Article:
Not quite a year ago, my wife and I started investing in Series I Savings bonds. For those that are unaware, “I Bonds” are low risk, inflation-indexed savings bonds issued by the Federal government.
Unlike CD rates, which are fixed, I Bond rates are adjusted for inflation on a semi-annual basis in May and November. When it comes to buying I Bonds, you have two options… You can purchase them online using TreasuryDirect or by visiting your local bank.
The primary limitation with I Bonds is that you can only purchase $10k worth of them ($5k electronic and $5k in paper form) per calendar year per social security number. Anyway… My wife and I both bought our annual allotment last year, which meant that I needed to start tracking them in Quicken.
While Intuit provides some guidance on how to do this, I ultimately ended up adapting my CD tracking strategy to track our I Bonds. I started by creating a new “brokerage” account, which I named “US Treasury.”
From there, I created a new security for each of the bonds that we purchased and gave them descriptive names, like this:
Where “ABC” and “DEF” were replaced with my and my wife’s initials. The date in the middle incicates when we bought them, and the letter at the end indicates the format (E = electronic, P = paper).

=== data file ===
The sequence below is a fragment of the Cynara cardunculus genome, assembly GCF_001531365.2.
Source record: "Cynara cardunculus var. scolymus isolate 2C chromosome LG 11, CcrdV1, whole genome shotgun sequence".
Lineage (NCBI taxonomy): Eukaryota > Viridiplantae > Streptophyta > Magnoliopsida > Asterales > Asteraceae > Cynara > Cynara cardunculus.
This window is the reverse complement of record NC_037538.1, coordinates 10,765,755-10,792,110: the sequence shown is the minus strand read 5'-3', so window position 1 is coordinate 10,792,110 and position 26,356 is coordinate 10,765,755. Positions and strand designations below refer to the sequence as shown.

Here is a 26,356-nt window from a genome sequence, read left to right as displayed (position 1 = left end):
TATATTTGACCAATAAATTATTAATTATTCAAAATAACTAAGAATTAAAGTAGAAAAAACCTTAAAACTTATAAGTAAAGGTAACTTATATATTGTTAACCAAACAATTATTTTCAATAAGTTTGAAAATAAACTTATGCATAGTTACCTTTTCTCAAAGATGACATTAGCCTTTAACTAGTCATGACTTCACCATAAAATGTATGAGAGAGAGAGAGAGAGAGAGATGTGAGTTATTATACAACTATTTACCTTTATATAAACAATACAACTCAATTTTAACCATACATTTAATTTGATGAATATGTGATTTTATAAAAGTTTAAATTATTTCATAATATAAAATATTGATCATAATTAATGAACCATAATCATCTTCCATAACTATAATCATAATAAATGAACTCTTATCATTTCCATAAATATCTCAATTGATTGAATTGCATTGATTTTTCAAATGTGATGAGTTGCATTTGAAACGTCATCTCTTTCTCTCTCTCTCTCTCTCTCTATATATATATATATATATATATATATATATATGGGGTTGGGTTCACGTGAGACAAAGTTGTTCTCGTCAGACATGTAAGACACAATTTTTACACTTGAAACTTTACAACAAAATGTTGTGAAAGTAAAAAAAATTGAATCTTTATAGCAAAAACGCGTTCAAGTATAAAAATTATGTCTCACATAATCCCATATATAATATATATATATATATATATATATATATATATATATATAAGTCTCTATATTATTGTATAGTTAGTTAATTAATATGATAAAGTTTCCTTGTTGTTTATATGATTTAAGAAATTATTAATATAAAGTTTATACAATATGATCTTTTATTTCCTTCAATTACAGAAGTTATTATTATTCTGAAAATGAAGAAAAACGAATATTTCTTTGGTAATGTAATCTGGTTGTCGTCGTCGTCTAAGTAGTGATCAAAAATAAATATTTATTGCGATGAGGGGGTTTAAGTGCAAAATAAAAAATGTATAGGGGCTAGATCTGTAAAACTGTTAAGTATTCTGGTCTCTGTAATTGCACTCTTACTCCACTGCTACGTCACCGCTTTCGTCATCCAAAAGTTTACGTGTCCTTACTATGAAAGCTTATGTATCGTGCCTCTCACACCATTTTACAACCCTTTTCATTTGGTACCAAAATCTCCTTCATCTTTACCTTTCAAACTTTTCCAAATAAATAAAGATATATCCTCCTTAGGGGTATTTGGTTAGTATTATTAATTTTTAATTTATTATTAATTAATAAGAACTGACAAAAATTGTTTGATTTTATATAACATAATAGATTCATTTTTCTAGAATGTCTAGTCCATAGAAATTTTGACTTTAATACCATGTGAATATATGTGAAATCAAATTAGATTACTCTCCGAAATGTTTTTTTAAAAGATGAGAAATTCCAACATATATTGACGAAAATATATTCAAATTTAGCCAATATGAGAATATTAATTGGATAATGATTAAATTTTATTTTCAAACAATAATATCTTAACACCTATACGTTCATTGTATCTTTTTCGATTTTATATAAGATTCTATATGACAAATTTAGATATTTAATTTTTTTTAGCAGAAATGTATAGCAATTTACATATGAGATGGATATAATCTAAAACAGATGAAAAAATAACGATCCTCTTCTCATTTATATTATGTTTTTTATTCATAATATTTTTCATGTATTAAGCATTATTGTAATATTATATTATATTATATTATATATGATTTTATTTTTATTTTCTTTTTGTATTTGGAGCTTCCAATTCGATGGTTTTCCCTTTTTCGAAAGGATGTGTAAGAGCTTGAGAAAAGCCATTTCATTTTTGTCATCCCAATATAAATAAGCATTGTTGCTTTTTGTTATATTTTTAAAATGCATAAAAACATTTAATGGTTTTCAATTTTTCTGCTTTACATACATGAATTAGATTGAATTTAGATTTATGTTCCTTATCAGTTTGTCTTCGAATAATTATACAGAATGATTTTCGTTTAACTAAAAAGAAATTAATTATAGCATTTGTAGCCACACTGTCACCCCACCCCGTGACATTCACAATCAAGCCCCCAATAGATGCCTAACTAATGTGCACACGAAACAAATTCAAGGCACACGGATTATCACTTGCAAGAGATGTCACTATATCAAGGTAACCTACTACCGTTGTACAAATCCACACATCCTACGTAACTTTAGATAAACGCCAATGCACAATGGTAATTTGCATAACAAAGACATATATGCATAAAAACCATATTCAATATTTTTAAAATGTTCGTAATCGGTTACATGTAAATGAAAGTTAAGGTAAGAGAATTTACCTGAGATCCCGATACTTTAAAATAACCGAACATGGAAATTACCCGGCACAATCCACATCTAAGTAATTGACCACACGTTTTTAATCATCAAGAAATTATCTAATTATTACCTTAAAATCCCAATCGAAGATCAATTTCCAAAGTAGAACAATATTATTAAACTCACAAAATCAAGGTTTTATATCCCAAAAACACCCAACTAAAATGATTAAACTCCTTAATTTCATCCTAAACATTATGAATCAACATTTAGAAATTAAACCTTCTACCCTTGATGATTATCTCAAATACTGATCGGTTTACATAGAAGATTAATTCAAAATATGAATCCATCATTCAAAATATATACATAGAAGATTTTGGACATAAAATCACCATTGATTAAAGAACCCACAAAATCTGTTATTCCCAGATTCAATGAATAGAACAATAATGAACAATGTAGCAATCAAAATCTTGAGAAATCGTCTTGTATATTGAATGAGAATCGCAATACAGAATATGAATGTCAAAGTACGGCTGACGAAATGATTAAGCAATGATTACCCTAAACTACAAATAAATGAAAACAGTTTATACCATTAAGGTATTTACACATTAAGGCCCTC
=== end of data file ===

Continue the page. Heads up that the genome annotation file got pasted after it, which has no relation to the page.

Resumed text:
I then entered “buy” transactions for each of these by purchasing the appropriate dollar amount at $1.00/share. So, for example, a $5000 savings bond would be recorded as 5000 shares @ $1/each.
Since you get credited for the full first month of ownership no matter when during the month you purchase them, and since we bought all four of them during the same month, I recorded the transaction date as April 1, 2010 for all four bonds.
Now, how do we check and record the interest earned? For starters, you can check the value of your bond by visiting the following website: link. You’ll need to enter your bond type, denomination, serial number, and issue date.
The interest earned is simply the difference between the present value and the original (or previous) value. Because the interest is accrued within the bond, I simply treat the change in value as a dividend reinvestment (transaction type “RD”).
While there are other approaches out there, this works flawlessly, and allows you to track an unlimited number of bonds within a single Quicken account. At a minimum, I’ll be checking and updating the value of our bonds once per year – in January.